There’s a war at work in the high country along the Tennessee-North Carolina border. The war began before there was a Tennessee, before there were Carolinas.
The war was waging before European settlers set foot in the Americas, before natives first made their homes in the vast mountains of forest, before even the mountains were dominated by saber-toothed cats, prehistoric elephants, ancestral rhinos or a genus of panda bear.
The war began when tectonic plates met and pushed the mountains up out of the subsurface. And the victory has never been in doubt.
In the eons old battle of water vs. rock, the ever-patient water always wears away its foe.
The best waterfalls in the Smoky Mountains
There are two essential ingredients for waterfalls, lots of rain and a drop in elevation. The Smokies high country averages 85 inches of rain each year and, in rainy seasons, Clingmans Dome and Mt. Le Conte can receive over 8 feet of rain.
All this water trickles down to streams, creeks and rivers, creating a wide array of cascading water, some bigger than others.
Here are some of our favorite waterfalls in the Smokies.
5. Grotto Falls
Located in an old growth hemlock forest, the Grotto Falls is accessible on the Trillium Gap Trail – which actually runs behind the falls. It offers a cool respite for summer hikers and the perfect place to just stop, rest and enjoy the relaxation of the forest.
Look, it’s a grotto. Grottos are like parfaits, everybody likes grottos. The three mile roundtrip hike is considered moderate in difficulty and takes two to three hours. The trailhead is located on stop No. 5 on the Roaring Fork Motor Nature Trail.
4. Mingo Falls
Located on the Cherokee Indian Reservation, just outside of the park, Mingo Falls is 120 feet of wonder. The flow of the water covers the rocky mountainside and creates dozens of tiny waterfalls that combine to form a shimmering curtain.
At .4 miles in length, the hike to the falls is one of the shortest in the Smokies, but it is still considered moderate in difficulty. The Pigeon Creek Trailhead is located at the Mingo Falls Campground, not far from the Oconaluftee Visitor Center.
3. Ramsey Cascades
One of the most spectacular views in the park, the Ramsey Cascades, drop 100 feet over rock outcroppings into a small pool. Surrounded by hardwood forest, the cascades look like something out of a medieval European fairy tale.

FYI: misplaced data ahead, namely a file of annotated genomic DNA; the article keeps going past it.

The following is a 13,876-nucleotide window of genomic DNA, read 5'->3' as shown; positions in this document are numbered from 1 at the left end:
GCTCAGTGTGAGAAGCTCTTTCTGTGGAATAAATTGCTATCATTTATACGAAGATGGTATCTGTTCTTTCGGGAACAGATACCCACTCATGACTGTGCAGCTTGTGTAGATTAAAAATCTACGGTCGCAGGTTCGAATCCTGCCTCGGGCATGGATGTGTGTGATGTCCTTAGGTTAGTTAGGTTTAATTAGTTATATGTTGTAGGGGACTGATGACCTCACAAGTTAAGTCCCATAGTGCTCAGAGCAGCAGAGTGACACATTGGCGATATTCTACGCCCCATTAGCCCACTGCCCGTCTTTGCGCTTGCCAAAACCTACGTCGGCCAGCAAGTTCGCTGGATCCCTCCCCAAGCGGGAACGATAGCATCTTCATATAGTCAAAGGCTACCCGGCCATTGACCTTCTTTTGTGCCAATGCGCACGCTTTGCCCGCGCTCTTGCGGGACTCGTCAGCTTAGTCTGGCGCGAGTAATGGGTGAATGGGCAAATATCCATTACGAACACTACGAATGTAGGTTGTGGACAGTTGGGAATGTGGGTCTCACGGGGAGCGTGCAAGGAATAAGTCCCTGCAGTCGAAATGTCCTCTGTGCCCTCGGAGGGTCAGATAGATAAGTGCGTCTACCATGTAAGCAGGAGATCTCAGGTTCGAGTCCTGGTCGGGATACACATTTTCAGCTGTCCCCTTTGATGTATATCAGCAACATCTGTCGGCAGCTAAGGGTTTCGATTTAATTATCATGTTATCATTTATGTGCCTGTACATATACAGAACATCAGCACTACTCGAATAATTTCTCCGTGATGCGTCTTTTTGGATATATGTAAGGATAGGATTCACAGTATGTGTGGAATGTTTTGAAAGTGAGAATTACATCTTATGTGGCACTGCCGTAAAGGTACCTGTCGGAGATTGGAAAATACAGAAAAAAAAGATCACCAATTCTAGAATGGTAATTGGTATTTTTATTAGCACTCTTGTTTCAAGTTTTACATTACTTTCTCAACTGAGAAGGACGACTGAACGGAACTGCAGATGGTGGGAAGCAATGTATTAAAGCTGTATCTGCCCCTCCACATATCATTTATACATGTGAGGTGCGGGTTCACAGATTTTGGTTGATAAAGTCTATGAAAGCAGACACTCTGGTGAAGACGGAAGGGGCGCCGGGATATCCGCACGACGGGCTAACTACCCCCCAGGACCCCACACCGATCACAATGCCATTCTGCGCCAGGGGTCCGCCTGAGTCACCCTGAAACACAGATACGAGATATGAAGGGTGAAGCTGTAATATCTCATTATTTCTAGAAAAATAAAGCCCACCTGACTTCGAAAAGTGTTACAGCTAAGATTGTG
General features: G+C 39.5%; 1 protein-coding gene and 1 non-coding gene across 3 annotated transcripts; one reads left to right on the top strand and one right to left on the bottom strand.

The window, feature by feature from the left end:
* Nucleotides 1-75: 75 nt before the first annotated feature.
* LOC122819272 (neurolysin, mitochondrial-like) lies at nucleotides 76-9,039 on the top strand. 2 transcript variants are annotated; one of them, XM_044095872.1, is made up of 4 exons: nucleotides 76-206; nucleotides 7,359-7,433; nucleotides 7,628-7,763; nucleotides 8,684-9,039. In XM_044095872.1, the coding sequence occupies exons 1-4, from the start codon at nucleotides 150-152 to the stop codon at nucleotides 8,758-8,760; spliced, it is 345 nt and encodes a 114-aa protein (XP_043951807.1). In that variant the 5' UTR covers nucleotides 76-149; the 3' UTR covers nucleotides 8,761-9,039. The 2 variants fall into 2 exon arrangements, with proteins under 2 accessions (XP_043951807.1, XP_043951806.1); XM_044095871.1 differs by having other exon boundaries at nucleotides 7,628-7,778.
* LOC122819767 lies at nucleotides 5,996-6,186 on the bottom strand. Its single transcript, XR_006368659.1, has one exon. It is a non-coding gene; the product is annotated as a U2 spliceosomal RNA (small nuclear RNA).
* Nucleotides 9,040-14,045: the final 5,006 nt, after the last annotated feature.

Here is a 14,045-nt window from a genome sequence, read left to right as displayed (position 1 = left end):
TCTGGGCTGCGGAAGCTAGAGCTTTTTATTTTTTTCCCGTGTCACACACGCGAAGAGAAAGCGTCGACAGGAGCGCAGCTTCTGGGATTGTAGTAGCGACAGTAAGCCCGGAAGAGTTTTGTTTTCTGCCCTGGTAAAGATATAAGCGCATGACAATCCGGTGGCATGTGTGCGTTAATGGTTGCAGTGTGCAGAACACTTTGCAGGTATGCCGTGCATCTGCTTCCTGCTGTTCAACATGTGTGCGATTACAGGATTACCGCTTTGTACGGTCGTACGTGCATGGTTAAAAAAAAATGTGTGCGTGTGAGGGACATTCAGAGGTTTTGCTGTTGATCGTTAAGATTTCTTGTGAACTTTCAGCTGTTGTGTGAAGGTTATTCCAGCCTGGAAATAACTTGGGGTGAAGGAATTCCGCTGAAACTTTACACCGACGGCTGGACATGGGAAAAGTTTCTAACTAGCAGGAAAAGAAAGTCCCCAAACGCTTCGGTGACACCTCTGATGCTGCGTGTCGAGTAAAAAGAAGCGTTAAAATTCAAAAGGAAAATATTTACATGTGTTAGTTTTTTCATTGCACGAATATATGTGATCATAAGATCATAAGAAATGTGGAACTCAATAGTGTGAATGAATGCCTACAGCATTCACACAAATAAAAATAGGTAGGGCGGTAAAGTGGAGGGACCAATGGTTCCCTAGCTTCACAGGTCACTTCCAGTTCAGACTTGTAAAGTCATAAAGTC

Still, the hike to the cascades is a difficult one. It gains over 2,000-feet in elevation over its four miles. The 8-mile roundtrip hike is strenuous and takes five to seven hours to complete. Be sure to leave yourself plenty of time to complete the hike in daylight.
2. Laurel Falls
Possibly the most popular falls in the park, the 80-foot high Laurel Falls is located 1.3 miles down the trail, which is rated moderately difficult. The trail is paved at the trailhead, but the pavement is uneven and rough. It does not extend the full length of the trail.
Strollers and wheelchairs are not suitable for the trail, and bicycles and pets are prohibited. Those who make the trek to the falls are treated to a lovely two-tiered falls, a perfect spot for pictures, romantic outings and even the occasional wedding proposal.
Editor’s Note: Be fairly certain you’re going to get a yes if you want to pop the question at the falls. The walk back to the car is about an hour and things might get awfully awkward.
The trailhead is located on Little River Road on the way up to Cades Cove.
1. Abrams Falls
What Abrams Falls lacks in height, it more than makes up for in volume. The mass of white water and the deep pool at its base makes for a perfect picture spot.
But that same combination makes it a dangerous place to try and enter the water. I’ve seen swimmers in the pool below the falls, but the National Park Service warns against it due to the strong currents and undertow. It is also a bad idea to try and climb the rocks around or above the waterfall. Again, the strength of the rushing water cannot be overestimated. People who are not careful drown above and below the falls.
That being said, the falls are beautiful and a nice place to stop and rest halfway through the 5-mile round trip hike. The hike is rated as moderate through pine-oak forest. The Abrams Fall Trail head is accessible in Cades Cove.
Bonus Waterfall: Cumberland Falls
Cumberland Falls are not located in the Great Smoky Mountains National Park but offer a unique experience worth exploring. Located in the Cumberland Falls State Resort Park in Corbin, Ky., the falls are a 125-feet wide wall of water, dropping 60 feet into a boulder strewn gorge.
Under the right conditions, the resulting mists will catch the shimmering light of the moon and create one of the few moonbows in North America and the only regular moonbow in the Western Hemisphere. The Moonbow Trail Hike is long and strenuous, but there are several other view options including the half mile Cumberland Falls Trail that ended at the observation deck.
The total descent for that trail is 200 feet. The trail is paved and wheelchair accessible with assistance.
Tips for chasing waterfalls
Before you decide to hike to any Smokies waterfall, be sure to have plenty of drinking water. Many of the hiking trails have steep drop-offs. Be sure to closely monitor children on the hike and also at the falls.
Waterfalls can be dangerous. Don’t climb the rocks near the waterfalls or attempt to reach the top of the waterfall for any reason. People have drowned or been seriously injured at nearly all of the Smokies waterfalls.
Black bears can be encountered on the trails, especially Laurel and Abrams falls. Be sure to know what to do if you encounter a wild animal in the park.
Wear proper hiking boots for the terrain. Do not attempt to tackle these trails in sandals or flip flops – or for God’s sake – Crocs.